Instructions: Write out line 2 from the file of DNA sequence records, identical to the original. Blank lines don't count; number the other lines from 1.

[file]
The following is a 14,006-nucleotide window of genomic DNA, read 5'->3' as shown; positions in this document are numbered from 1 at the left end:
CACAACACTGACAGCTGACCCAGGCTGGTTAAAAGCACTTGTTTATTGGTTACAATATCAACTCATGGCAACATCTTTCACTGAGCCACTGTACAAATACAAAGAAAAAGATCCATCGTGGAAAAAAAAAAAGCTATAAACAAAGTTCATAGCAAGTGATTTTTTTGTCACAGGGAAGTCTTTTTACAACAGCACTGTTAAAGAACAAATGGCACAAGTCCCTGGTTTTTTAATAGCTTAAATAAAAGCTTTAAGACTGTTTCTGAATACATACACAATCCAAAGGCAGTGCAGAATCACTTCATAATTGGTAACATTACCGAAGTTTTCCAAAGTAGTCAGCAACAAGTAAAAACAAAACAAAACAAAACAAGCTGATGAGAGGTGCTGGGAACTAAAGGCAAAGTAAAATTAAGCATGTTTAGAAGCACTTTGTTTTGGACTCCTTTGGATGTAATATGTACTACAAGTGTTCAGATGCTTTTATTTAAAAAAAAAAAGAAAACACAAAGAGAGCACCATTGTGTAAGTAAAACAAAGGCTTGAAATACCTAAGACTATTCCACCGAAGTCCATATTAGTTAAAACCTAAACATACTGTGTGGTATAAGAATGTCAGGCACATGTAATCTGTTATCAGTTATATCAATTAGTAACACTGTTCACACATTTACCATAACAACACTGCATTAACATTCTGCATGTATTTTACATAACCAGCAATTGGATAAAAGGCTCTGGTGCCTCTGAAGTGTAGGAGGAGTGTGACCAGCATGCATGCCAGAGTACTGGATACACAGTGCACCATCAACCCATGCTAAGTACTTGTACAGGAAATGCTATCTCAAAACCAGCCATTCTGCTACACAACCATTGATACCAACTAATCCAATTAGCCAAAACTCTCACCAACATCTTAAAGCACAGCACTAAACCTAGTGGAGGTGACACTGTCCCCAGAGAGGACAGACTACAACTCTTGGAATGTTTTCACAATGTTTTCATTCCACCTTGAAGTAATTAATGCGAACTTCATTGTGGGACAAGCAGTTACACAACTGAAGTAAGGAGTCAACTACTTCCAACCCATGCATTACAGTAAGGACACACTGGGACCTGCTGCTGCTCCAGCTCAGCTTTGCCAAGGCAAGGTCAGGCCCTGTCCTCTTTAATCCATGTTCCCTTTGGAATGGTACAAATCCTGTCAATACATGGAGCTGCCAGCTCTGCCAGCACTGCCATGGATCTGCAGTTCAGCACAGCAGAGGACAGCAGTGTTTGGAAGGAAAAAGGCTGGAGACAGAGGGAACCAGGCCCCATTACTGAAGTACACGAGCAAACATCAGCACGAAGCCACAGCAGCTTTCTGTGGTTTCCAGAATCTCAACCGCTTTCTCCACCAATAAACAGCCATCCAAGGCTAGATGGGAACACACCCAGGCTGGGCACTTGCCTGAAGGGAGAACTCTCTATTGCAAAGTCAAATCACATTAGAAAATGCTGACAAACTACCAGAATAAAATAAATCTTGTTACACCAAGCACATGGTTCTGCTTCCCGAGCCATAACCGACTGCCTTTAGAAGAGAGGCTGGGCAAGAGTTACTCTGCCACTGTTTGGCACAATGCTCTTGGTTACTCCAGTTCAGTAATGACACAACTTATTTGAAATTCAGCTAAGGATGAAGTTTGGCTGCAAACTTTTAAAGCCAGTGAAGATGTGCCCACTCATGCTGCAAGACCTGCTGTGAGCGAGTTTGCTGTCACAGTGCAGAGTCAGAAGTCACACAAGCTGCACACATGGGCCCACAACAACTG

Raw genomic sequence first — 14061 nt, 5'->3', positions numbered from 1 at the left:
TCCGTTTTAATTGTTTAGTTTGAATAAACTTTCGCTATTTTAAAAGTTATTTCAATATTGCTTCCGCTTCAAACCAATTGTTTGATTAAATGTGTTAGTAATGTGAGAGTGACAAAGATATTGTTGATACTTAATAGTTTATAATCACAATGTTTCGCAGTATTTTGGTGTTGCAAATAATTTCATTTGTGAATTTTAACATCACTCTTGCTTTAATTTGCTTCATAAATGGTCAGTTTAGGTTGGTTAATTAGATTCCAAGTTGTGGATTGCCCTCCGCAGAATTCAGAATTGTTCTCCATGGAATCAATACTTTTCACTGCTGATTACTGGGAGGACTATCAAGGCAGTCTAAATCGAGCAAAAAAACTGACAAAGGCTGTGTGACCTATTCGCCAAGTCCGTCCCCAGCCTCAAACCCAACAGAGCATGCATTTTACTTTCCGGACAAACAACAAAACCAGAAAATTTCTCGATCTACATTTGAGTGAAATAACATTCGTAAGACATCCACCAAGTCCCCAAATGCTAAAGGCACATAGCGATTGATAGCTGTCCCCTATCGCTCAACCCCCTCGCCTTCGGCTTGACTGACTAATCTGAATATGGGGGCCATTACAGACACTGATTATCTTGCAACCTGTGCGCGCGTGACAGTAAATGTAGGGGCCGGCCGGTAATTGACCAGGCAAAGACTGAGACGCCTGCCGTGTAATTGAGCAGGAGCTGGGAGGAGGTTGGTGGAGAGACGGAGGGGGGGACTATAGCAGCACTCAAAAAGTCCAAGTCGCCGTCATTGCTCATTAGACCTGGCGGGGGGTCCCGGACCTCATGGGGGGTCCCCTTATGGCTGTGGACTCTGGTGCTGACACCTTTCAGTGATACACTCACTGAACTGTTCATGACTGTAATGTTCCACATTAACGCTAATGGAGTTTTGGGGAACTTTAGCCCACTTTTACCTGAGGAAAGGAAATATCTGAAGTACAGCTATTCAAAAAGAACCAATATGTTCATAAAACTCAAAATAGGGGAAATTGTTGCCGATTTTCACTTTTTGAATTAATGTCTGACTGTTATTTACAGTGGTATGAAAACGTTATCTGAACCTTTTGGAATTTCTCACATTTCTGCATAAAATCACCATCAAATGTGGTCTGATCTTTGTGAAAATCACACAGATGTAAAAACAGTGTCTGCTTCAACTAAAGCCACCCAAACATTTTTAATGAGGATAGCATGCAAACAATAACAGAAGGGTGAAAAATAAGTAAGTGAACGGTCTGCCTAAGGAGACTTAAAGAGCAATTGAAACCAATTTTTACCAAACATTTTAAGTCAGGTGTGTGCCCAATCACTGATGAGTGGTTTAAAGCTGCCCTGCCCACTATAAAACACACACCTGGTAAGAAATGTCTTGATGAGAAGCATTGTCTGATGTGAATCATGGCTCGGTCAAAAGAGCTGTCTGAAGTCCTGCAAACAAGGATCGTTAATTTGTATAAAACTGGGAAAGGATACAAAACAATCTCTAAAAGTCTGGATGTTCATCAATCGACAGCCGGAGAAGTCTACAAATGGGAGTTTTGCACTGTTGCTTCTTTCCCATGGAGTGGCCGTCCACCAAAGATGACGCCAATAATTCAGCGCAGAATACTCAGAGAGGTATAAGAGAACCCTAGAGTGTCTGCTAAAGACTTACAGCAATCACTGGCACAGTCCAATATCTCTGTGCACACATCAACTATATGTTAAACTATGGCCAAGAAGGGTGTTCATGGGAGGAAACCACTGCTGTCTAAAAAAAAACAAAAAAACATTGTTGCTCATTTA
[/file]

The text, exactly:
CACAACACTGACAGCTGACCCAGGCTGGTTAAAAGCACTTGTTTATTGGTTACAATATCAACTCATGGCAACATCTTTCACTGAGCCACTGTACAAATACAAAGAAAAAGATCCATCGTGGAAAAAAAAAAAGCTATAAACAAAGTTCATAGCAAGTGATTTTTTTGTCACAGGGAAGTCTTTTTACAACAGCACTGTTAAAGAACAAATGGCACAAGTCCCTGGTTTTTTAATAGCTTAAATAAAAGCTTTAAGACTGTTTCTGAATACATACACAATCCAAAGGCAGTGCAGAATCACTTCATAATTGGTAACATTACCGAAGTTTTCCAAAGTAGTCAGCAACAAGTAAAAACAAAACAAAACAAAACAAGCTGATGAGAGGTGCTGGGAACTAAAGGCAAAGTAAAATTAAGCATGTTTAGAAGCACTTTGTTTTGGACTCCTTTGGATGTAATATGTACTACAAGTGTTCAGATGCTTTTATTTAAAAAAAAAAAGAAAACACAAAGAGAGCACCATTGTGTAAGTAAAACAAAGGCTTGAAATACCTAAGACTATTCCACCGAAGTCCATATTAGTTAAAACCTAAACATACTGTGTGGTATAAGAATGTCAGGCACATGTAATCTGTTATCAGTTATATCAATTAGTAACACTGTTCACACATTTACCATAACAACACTGCATTAACATTCTGCATGTATTTTACATAACCAGCAATTGGATAAAAGGCTCTGGTGCCTCTGAAGTGTAGGAGGAGTGTGACCAGCATGCATGCCAGAGTACTGGATACACAGTGCACCATCAACCCATGCTAAGTACTTGTACAGGAAATGCTATCTCAAAACCAGCCATTCTGCTACACAACCATTGATACCAACTAATCCAATTAGCCAAAACTCTCACCAACATCTTAAAGCACAGCACTAAACCTAGTGGAGGTGACACTGTCCCCAGAGAGGACAGACTACAACTCTTGGAATGTTTTCACAATGTTTTCATTCCACCTTGAAGTAATTAATGCGAACTTCATTGTGGGACAAGCAGTTACACAACTGAAGTAAGGAGTCAACTACTTCCAACCCATGCATTACAGTAAGGACACACTGGGACCTGCTGCTGCTCCAGCTCAGCTTTGCCAAGGCAAGGTCAGGCCCTGTCCTCTTTAATCCATGTTCCCTTTGGAATGGTACAAATCCTGTCAATACATGGAGCTGCCAGCTCTGCCAGCACTGCCATGGATCTGCAGTTCAGCACAGCAGAGGACAGCAGTGTTTGGAAGGAAAAAGGCTGGAGACAGAGGGAACCAGGCCCCATTACTGAAGTACACGAGCAAACATCAGCACGAAGCCACAGCAGCTTTCTGTGGTTTCCAGAATCTCAACCGCTTTCTCCACCAATAAACAGCCATCCAAGGCTAGATGGGAACACACCCAGGCTGGGCACTTGCCTGAAGGGAGAACTCTCTATTGCAAAGTCAAATCACATTAGAAAATGCTGACAAACTACCAGAATAAAATAAATCTTGTTACACCAAGCACATGGTTCTGCTTCCCGAGCCATAACCGACTGCCTTTAGAAGAGAGGCTGGGCAAGAGTTACTCTGCCACTGTTTGGCACAATGCTCTTGGTTACTCCAGTTCAGTAATGACACAACTTATTTGAAATTCAGCTAAGGATGAAGTTTGGCTGCAAACTTTTAAAGCCAGTGAAGATGTGCCCACTCATGCTGCAAGACCTGCTGTGAGCGAGTTTGCTGTCACAGTGCAGAGTCAGAAGTCACACAAGCTGCACACATGGGCCCACAACAACTG